Each of the Frankish kings suffered setbacks during this period, the Visigoths occupied Aquitaine, Childebert had suffered a serious defeat in Burgundy and the domain of Chlothar was open to more raids by Saxons. Theuderic, who survived the Burgundian debacle with his army intact was pleased with the situation. News of the Bavarian victory over the army of Thuringia and the death of their king meant Thuringia would certainly seek revenge, thus keeping hostilities to the right bank of the Rhine. Anticipating a vengeful Childebert would seek the help of his brothers; Theuderic made his own plans and sent diplomatic missions to the Burgundian, Visigoth and Saxon kings.   

511 – 519 AD

Battle of Hohenwald 514 AD
In the summer of 514, Bavarian warband invaded the lands of the Thuringi and met their army near the forests of Hohenwald. The battle, devoid of any tactical sense saw the Thuringi with their red dragon standards waving above their ranks crash into the Bavarian ranks. 

Both lines buckled but did not break. It was not long before gaps appeared in the Bavarian line giving the Thuringi an opportunity to close on exposed flanks.  

The battle quickly turned to a slaughter as many Bavarians could not escape the Thuringi fury, score 7 – 0.

Theuderic attacks the Saxons 514 AD
The Saxons plundered the Frisian coast and continued their raid by sailing the inland waterways reaching Noviomagus. Gathering his Riparian Franks and local militia, Theuderic approach the Saxon encampment in the early morning hours. The approach was broken by marsh forcing Theuderic to form three battle groups to approach the Saxon encampment. 

Dividing their force into similar groups, the Saxons advanced to meet the Franks . 

The fighting was heaviest in the centre as Theuderic had foreseen and here the Frankish tribesmen were positioned.  The battle was decided when gaps appeared the Saxon line presenting the Franks an opportunity to roll up their line. 

Frankish cavalry on the left flank left their opposition flat footed and moved toward the struggle in the centre to bring the battle to a close, score 4g – 1.  

520 – 529 AD

Childebert and Theuderic invade Burgundy 520 AD
The armies of the Burgundi and Franks were of equal size, but due to the broken terrain the Burgundi were able to form a massive wall to meet the two brothers. On the Frankish side, Childebert formed on the right and Theuderic on the left. 

The Burgundi approach place the heaviest concentration of troops in the centre leaving the two kings undecided as to which of the two would be struck first. Noticing a widening gap between the two Frankish groups, the Burgundi struck Childebert first throwing a screen to occupy Theuderic.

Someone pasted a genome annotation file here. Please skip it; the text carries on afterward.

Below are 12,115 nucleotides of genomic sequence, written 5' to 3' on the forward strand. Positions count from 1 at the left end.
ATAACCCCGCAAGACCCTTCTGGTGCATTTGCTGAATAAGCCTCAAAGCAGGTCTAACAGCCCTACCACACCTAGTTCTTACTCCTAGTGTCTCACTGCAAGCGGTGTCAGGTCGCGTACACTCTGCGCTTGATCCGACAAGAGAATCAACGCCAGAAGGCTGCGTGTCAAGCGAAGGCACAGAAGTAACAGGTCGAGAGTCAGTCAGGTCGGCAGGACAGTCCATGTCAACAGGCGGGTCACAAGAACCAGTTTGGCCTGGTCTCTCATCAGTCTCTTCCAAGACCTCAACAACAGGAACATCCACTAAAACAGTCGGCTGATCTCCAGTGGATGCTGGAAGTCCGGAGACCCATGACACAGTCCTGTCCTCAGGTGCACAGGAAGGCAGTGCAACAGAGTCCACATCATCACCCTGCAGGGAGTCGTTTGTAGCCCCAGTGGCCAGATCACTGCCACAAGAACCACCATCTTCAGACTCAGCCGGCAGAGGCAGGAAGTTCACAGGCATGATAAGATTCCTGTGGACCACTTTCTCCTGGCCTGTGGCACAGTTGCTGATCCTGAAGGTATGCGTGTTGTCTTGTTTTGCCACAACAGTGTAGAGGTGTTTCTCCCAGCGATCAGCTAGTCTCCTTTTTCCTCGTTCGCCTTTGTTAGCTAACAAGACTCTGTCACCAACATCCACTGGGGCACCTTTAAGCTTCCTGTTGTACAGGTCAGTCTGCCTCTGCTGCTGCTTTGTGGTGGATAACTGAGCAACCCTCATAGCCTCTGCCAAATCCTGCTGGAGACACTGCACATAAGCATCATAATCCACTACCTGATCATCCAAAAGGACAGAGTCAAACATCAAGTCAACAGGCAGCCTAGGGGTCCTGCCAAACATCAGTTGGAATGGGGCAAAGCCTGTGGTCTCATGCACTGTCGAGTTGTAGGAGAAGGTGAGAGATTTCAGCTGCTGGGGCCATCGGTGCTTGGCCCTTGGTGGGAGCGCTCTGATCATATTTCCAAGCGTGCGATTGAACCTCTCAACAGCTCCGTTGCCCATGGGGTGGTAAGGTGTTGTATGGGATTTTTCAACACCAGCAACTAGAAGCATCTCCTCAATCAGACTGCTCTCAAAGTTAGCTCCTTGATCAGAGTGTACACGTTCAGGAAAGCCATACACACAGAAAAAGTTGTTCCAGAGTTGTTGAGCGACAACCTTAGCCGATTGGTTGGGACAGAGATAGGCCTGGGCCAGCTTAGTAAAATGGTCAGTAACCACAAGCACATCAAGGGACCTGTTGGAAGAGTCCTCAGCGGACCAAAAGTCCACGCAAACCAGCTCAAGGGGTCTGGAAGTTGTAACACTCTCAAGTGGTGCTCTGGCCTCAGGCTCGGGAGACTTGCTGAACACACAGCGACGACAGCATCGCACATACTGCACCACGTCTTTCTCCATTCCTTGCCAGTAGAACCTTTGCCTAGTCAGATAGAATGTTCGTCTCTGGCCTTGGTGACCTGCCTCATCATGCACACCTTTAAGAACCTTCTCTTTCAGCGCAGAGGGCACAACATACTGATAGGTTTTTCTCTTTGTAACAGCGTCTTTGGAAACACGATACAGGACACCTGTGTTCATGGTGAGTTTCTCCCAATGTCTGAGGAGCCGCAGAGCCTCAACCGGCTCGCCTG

Childebert signalled his brother to hurry his attack as he was taking on casualties, but the attack from the left never came. In 30 minutes (2 bounds) the entire right wing collapsed ending the battle with Childebert in full flight, score 4 – 0

Childebert would never forget the treacherous act played his brother.

The Visigoths invade the Aquitaine 521 AD
Sensing the discord among the brother kings, the Visigoth marched north to retake their lands lost two decades earlier. Reaching as far north as Argentomagus, they confronted the army of Chlodomer formed and ready for battle. 

The Visigoths placed all their infantry on their right with all their cavalry stretched across its centre and left wing. The Franks formed a shield wall and slowly advanced toward the Visigoths. The Visigothic cavalry approach was slow so as to give time for their infantry to strike first. In a daring move the Visigothic king moved from his command position to lead the infantry attack cutting the Frankish left to shreds. 

This act set the Visigothic cavalry in motion and charge home. The Franks held their ground well enough, but seeing their left wing collapse they fled leaving the Visigoths the field, score 4 – 0.  

Saxon raid on the Frankish coast 522 AD
The Saxons avoided the lands held by Theuderic and now set their sights on those ruled by Chlothar. Moving inland, they encountered Chlothar and his Franks near Bononia. The Franks formed two wings with the militia on the right and the tribal infantry on the left, Chlothar slowly advanced. The Saxon position looked strong as their flanks were protected by woods and difficult hills, but Chlothar set his sight on the Saxon centre as there is where their chieftain would be. 

The Saxons had formed deep columns at regular intervals and as the two lines met, these deep columns succeeded in pushing the Franks back on their heels. A breakthrough in the Frankish line caused a panic and Chlothar quickly formed a second line to contain the Saxon breakthrough  

Exhaustion plagued the Franks and slowly their line gave way leaving a victorious Saxon host the field, score 4 – 0

The Thuringi invade Bavaria 524 AD
The Bavarians, at the top of the photo, formed their battle line using the river to secure their left flank. 

The distance between the river and woods would restrict manoeuvre thus creating a deadly arena. Both armies moved slowly forward with each periodically adjusting their lines. The battle proved long and hard with both leaders fighting in its front ranks. Slowly, the Thuringian line began to erode and a panic swept through their ranks when their chieftain’s standard fell. Demoralised, the Thuringian fled leaving the Bavarian holding the field, score 5g – 1.